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This is a revision of Sundiata: An Epic of Old Mali, a best seller for 30 years.
Retold by griots, the guardians of African Culture, this oral tradition has been handed down from the thirteenth century and captures all the mystery and majesty of medieval African kingship. It is the epic tale, based on an actual figure, of Sundiata (Sunjata). Part history and part legend, it tells how Sundiata fulfilled the prophesies that he would unite the twelve kingdoms of Mali into a powerful empire.
This Revised Edition includes background information which provides a geographical, religious, social, and political context for the story. A ‘who’s who of characters’ and ‘a glossary of places’ will enhance the reader’s experience.
Introduction to the Revised Edition
Oral Tradition, Pronunciation and Spelling
Who's Who of Characters/Glossary of Places
The Story of Sundiata
The Words of the Griot Mamadou Kouyatç
The First Kings of Mali
The Buffalo Woman
The Lion Child
The Lion’s Awakening
Soumaoro Kantç: The Sorcerer King
The Baobab Leaves
The Names of the Heroes
Nana Triban and Balla Fassçkç
Kouroukan Fougan or The Division of the World
Posted December 5, 2009
Posted December 3, 2007
Sundiata - An Epic of Old Mali provides a heroic story of Sundiata, who is destined to become a future Malian King. However, Sundiata must defeat the current king, who is an evil tyrant purely interested in gaining money and oppressing others. This epic offers more than an entertaining story it provides a lot of background information, which reveals much about Malian culture and overall African culture during the time of Sundiata 'close to 1230 CE'. For example, the idea of ¿jinns¿ is seen constantly throughout the epic, and jinns are related with Islam and culture. This displays that Mali was an Islamic based civilization. The author of this epic, D.T. Niane, composed this epic by listening to the stories of a Griot 'an adviser who reveals historical information of ancestors' regarding Sundiata. The stories were passed down generation to generation purely by oral tradition. This also reveals the importance of oral tradition in African culture during the time of the Mali Empire. D.T. Niane does a stellar job delivering this epic. He accomplishes his task, which is to inform others about this amazing story in Malian History and its significance to how the entire continent of Africa is shaped in the long run. This book is highly recommended to those interested in African History and epic stories, such as the Iliad and Odyssey.Was this review helpful? Yes NoThank you for your feedback. Report this reviewThank you, this review has been flagged.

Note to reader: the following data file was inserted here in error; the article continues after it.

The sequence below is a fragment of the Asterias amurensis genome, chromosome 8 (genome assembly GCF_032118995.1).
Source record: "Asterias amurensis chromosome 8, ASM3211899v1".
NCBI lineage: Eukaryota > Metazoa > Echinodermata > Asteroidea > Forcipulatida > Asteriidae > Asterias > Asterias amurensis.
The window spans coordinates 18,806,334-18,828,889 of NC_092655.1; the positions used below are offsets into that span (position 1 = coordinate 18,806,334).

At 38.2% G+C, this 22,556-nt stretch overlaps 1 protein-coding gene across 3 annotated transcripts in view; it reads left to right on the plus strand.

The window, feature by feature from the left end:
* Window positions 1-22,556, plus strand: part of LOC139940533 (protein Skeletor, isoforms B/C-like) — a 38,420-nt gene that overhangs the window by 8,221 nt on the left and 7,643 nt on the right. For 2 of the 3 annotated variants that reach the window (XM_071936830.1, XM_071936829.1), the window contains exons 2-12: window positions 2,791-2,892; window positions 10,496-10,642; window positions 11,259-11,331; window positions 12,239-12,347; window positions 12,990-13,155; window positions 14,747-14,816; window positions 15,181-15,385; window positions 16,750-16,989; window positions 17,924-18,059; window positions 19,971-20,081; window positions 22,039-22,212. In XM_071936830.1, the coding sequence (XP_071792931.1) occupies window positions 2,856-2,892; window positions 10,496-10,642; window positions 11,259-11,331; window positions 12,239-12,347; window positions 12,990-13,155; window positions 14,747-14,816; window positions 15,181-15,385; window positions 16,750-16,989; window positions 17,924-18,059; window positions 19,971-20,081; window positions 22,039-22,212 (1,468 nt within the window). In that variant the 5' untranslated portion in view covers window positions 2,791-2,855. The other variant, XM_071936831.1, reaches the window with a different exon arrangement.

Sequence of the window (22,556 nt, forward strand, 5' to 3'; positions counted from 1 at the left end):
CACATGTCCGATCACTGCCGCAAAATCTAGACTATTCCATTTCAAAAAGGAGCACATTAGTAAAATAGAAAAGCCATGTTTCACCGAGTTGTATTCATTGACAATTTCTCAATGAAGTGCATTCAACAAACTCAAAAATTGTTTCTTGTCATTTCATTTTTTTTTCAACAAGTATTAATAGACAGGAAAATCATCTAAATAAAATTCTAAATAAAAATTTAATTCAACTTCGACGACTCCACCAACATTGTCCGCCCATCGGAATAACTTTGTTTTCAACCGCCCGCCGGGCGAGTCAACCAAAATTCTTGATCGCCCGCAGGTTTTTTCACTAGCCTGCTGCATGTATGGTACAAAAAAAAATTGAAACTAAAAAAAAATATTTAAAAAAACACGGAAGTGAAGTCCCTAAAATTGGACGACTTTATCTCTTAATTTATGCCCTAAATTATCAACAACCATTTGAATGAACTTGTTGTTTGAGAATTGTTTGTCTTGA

Posted December 5, 2007
The book, Sundiata an Epic of Old Mali, is small read for students, but will give them a detailed review of Sundiata¿s life. I understand that this book has its purpose, but I would not want to read it again. It did not grab my attention in the first few pages, and did not keep my attention through out the book. If I were to recommend this book, I would recommend it for middle school students because in high school, students would not find this book appealing. I do have to say that the author did a good job of stating their purpose. D. T. Niane did report on the life of Sundiata to show that Sundiata was an important part of history. Niane told how Sundiata founded Mali. This entire book was what I thought it would be¿ a biography about Sundiata and nothing more.Was this review helpful? Yes NoThank you for your feedback. Report this reviewThank you, this review has been flagged.